“Polish Concentration Camp”

Official Response from the Polish Consulate in Chicago

Polish Consulate in ChicagoDear Mr. Anger,

I wish to draw your attention to the fact that your story “Michigan Holocaust survivors’ stories told in new interactive online exhibit” of January 7, 2013 of the printed edition contains a grave distortion of historical facts.

In the caption under the photograph of Holocaust Survivor Manny Mittelman and his wife, the author of the article Mark Stryker uses the hugely erroneous phrase “Polish concentration camp”. This unfortunate choice of words is—perhaps inadvertently—an obvious implication that the Nazi German Concentration Camp Auschwitz-Birkenau in German-occupied Poland (according to the official UNESCO terminology) was allegedly Polish.

Readers without a thorough historical knowledge of World War II might thus conclude that the concentration camp was run by the Poles. I would appreciate your prompt response to whether or not this was the message you meant to communicate to the readers of Detroit Free Press?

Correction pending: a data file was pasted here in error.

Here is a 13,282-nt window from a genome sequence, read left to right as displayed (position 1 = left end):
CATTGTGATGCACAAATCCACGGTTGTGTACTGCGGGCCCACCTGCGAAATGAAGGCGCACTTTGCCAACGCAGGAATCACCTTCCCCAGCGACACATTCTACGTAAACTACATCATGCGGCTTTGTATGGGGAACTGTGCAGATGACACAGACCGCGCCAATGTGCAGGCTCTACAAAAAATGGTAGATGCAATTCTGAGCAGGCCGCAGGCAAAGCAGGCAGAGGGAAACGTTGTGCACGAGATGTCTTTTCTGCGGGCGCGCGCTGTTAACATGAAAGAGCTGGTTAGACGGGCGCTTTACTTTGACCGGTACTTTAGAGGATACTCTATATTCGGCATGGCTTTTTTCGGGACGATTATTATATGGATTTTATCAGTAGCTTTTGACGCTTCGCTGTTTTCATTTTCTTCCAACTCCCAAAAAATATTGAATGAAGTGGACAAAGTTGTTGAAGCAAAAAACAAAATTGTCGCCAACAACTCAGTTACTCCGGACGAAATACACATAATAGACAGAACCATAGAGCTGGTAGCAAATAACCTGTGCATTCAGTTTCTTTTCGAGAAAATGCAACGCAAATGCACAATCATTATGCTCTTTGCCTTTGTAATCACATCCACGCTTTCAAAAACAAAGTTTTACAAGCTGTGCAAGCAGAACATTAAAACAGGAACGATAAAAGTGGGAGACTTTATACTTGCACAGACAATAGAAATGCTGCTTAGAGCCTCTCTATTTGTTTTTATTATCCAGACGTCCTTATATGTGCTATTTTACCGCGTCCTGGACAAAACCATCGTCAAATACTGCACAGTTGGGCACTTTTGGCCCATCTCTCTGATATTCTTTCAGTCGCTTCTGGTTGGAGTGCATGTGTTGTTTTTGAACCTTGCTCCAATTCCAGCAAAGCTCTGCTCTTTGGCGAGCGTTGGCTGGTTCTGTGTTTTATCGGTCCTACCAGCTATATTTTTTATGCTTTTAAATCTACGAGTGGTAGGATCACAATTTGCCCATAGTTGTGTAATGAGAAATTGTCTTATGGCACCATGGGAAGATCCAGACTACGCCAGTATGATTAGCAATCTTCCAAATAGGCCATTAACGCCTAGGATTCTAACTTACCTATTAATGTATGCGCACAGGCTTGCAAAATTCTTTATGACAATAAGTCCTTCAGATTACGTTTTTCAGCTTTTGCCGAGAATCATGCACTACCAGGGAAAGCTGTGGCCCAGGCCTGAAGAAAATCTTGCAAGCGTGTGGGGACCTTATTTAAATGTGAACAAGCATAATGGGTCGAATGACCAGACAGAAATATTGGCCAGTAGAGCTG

Also, please allow me to explain–lest this might not be obvious to you–that Auschwitz is the German name for Oświęcim, a Polish town forcibly incorporated into the German Third Reich after the German invasion in September 1939. The entire Auschwitz death camps compound was established and operated by German Nazis. Occupied Poland was never an ally of Nazi Germany and never had a collaborative regime. Poland never capitulated as a state to the German Third Reich. What is more, six million Polish citizens were killed during World War II, half of whom were Polish-Jews.

For your information, the Associated Press updated its widely-used media stylebook, urging journalists not to use the term your newspaper used. What is more, the American Jewish Committee also officially condemned the usage of this expression.

I am confident that not only Michigan’s large population of Americans of Polish descent would be appalled to see Detroit Free Press not try its best to remedy the use of this unfortunate expression. Even though the erroneous phrase has already been removed from the online version of the article, it is my firm belief that it would be advantageous for the maintenance of your reputation to publish a suitable apology and correction without further delay in the next issue of Detroit Free Press and in all the other electronic media in which the article appeared.

Please be advised that this request is shared with our readers on the website of the Polish Consulate General in Chicago: www.chicago.mfa.gov.pl.

Sincerely,

Consulate General of the Republic of Poland in Chicago
1530 N. Lake Shore Drive,
Chicago, Illinois 60610